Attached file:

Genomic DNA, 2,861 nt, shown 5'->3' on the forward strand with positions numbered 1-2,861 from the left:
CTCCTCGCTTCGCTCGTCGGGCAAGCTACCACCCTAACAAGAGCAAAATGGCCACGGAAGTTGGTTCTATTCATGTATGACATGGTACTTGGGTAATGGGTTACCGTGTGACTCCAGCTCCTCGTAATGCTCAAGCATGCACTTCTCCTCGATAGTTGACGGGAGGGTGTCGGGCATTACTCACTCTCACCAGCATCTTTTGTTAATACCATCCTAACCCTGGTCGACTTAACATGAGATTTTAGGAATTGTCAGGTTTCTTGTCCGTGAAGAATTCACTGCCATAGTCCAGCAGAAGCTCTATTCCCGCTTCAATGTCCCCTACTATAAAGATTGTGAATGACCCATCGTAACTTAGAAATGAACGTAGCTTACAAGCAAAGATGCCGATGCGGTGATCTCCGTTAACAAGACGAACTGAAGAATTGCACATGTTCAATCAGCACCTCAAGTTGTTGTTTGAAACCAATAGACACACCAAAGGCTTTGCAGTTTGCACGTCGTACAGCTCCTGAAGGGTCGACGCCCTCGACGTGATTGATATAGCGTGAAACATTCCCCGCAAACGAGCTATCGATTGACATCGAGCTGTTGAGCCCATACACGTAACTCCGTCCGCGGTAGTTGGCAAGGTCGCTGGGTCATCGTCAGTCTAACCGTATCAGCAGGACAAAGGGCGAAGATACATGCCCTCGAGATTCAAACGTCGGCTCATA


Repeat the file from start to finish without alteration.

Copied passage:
Genomic DNA, 2,861 nt, shown 5'->3' on the forward strand with positions numbered 1-2,861 from the left:
CTCCTCGCTTCGCTCGTCGGGCAAGCTACCACCCTAACAAGAGCAAAATGGCCACGGAAGTTGGTTCTATTCATGTATGACATGGTACTTGGGTAATGGGTTACCGTGTGACTCCAGCTCCTCGTAATGCTCAAGCATGCACTTCTCCTCGATAGTTGACGGGAGGGTGTCGGGCATTACTCACTCTCACCAGCATCTTTTGTTAATACCATCCTAACCCTGGTCGACTTAACATGAGATTTTAGGAATTGTCAGGTTTCTTGTCCGTGAAGAATTCACTGCCATAGTCCAGCAGAAGCTCTATTCCCGCTTCAATGTCCCCTACTATAAAGATTGTGAATGACCCATCGTAACTTAGAAATGAACGTAGCTTACAAGCAAAGATGCCGATGCGGTGATCTCCGTTAACAAGACGAACTGAAGAATTGCACATGTTCAATCAGCACCTCAAGTTGTTGTTTGAAACCAATAGACACACCAAAGGCTTTGCAGTTTGCACGTCGTACAGCTCCTGAAGGGTCGACGCCCTCGACGTGATTGATATAGCGTGAAACATTCCCCGCAAACGAGCTATCGATTGACATCGAGCTGTTGAGCCCATACACGTAACTCCGTCCGCGGTAGTTGGCAAGGTCGCTGGGTCATCGTCAGTCTAACCGTATCAGCAGGACAAAGGGCGAAGATACATGCCCTCGAGATTCAAACGTCGGCTCATA